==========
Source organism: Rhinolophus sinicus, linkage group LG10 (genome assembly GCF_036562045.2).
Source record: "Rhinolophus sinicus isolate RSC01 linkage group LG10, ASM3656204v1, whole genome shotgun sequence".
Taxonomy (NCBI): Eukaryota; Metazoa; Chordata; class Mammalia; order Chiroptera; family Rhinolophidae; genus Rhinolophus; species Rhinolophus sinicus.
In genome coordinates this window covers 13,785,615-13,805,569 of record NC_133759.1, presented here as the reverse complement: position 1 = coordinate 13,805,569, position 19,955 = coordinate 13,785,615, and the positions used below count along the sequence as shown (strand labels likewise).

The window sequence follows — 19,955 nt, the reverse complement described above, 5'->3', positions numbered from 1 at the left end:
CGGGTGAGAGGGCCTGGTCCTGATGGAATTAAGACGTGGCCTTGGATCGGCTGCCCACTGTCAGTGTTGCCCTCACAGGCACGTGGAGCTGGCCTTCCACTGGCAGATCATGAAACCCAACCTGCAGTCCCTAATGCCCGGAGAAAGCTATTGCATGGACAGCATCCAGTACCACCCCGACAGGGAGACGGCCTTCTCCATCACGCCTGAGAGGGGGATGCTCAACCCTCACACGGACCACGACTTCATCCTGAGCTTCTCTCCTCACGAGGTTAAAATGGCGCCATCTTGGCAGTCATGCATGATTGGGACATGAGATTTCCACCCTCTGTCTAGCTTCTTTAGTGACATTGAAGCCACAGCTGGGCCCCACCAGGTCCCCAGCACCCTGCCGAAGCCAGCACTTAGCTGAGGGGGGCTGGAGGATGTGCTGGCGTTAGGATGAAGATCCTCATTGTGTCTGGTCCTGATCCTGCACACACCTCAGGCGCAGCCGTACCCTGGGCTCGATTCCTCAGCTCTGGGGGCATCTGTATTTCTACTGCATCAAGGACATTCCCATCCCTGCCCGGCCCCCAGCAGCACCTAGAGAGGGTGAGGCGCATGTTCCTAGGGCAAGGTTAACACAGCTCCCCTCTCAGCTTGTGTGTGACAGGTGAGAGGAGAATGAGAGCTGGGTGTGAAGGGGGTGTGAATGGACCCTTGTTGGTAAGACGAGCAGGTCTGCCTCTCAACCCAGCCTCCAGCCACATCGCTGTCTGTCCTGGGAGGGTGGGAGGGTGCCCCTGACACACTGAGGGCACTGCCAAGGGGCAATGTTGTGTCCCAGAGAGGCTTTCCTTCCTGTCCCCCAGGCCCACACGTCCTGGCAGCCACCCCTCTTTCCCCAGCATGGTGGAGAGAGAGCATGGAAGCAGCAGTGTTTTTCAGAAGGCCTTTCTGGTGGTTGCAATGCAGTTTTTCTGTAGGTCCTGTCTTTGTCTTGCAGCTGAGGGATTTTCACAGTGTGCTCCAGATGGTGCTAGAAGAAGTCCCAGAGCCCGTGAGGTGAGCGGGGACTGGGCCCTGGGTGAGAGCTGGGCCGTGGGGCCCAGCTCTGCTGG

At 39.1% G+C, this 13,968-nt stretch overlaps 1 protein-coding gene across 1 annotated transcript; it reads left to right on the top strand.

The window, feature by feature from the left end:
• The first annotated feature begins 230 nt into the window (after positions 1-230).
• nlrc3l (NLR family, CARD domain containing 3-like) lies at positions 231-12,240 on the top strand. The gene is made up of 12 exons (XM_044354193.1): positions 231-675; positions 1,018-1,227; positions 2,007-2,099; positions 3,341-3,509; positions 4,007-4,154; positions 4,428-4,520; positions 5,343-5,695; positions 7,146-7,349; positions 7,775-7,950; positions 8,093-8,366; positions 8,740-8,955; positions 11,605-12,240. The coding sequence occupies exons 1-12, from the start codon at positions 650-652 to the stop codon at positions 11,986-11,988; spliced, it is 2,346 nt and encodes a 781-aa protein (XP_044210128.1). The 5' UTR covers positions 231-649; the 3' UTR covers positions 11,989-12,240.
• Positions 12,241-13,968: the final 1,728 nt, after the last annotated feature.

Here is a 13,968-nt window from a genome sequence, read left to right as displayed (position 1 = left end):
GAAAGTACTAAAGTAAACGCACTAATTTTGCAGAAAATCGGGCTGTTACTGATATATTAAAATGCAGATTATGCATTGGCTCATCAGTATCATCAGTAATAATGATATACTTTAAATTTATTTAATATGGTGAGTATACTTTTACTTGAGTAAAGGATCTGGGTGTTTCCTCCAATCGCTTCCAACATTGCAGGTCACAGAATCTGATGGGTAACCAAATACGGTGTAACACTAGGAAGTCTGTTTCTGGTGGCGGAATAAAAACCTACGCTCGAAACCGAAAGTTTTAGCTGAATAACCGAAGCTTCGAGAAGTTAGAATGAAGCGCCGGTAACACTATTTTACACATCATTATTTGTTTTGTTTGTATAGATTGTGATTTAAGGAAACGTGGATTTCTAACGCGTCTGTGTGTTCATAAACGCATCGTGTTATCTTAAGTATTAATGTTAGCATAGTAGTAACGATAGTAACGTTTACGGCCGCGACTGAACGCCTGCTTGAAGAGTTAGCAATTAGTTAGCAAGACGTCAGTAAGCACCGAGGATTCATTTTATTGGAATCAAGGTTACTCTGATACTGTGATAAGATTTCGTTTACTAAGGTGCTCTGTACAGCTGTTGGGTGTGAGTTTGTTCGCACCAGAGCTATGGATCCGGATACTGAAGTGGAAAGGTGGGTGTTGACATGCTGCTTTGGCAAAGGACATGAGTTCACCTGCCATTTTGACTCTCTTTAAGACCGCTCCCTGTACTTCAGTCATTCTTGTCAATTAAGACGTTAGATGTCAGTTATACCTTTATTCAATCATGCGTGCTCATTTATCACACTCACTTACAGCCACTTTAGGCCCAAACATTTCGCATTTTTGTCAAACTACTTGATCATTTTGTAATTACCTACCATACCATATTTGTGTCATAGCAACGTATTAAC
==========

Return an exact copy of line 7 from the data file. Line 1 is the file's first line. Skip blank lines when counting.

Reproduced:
At 39.1% G+C, this 13,968-nt stretch overlaps 1 protein-coding gene across 1 annotated transcript; it reads left to right on the top strand.